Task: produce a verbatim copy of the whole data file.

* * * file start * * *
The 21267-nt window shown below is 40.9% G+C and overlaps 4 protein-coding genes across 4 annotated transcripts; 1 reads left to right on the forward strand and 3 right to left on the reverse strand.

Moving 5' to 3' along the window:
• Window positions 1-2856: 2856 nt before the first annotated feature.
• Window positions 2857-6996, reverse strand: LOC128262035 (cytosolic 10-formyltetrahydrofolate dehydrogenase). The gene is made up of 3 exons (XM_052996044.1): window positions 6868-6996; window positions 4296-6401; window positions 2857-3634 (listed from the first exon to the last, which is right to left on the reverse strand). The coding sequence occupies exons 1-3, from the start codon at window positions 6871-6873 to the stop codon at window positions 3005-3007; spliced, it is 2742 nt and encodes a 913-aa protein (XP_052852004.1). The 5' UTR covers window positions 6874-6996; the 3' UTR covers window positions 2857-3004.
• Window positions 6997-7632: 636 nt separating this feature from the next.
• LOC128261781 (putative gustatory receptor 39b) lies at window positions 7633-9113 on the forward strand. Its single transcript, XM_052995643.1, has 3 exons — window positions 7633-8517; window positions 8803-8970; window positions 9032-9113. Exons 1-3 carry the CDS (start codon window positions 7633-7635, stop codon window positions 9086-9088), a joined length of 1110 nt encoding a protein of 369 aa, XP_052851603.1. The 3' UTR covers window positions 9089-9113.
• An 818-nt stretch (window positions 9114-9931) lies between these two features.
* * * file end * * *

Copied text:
The 21267-nt window shown below is 40.9% G+C and overlaps 4 protein-coding genes across 4 annotated transcripts; 1 reads left to right on the forward strand and 3 right to left on the reverse strand.

Moving 5' to 3' along the window:
• Window positions 1-2856: 2856 nt before the first annotated feature.
• Window positions 2857-6996, reverse strand: LOC128262035 (cytosolic 10-formyltetrahydrofolate dehydrogenase). The gene is made up of 3 exons (XM_052996044.1): window positions 6868-6996; window positions 4296-6401; window positions 2857-3634 (listed from the first exon to the last, which is right to left on the reverse strand). The coding sequence occupies exons 1-3, from the start codon at window positions 6871-6873 to the stop codon at window positions 3005-3007; spliced, it is 2742 nt and encodes a 913-aa protein (XP_052852004.1). The 5' UTR covers window positions 6874-6996; the 3' UTR covers window positions 2857-3004.
• Window positions 6997-7632: 636 nt separating this feature from the next.
• LOC128261781 (putative gustatory receptor 39b) lies at window positions 7633-9113 on the forward strand. Its single transcript, XM_052995643.1, has 3 exons — window positions 7633-8517; window positions 8803-8970; window positions 9032-9113. Exons 1-3 carry the CDS (start codon window positions 7633-7635, stop codon window positions 9086-9088), a joined length of 1110 nt encoding a protein of 369 aa, XP_052851603.1. The 3' UTR covers window positions 9089-9113.
• An 818-nt stretch (window positions 9114-9931) lies between these two features.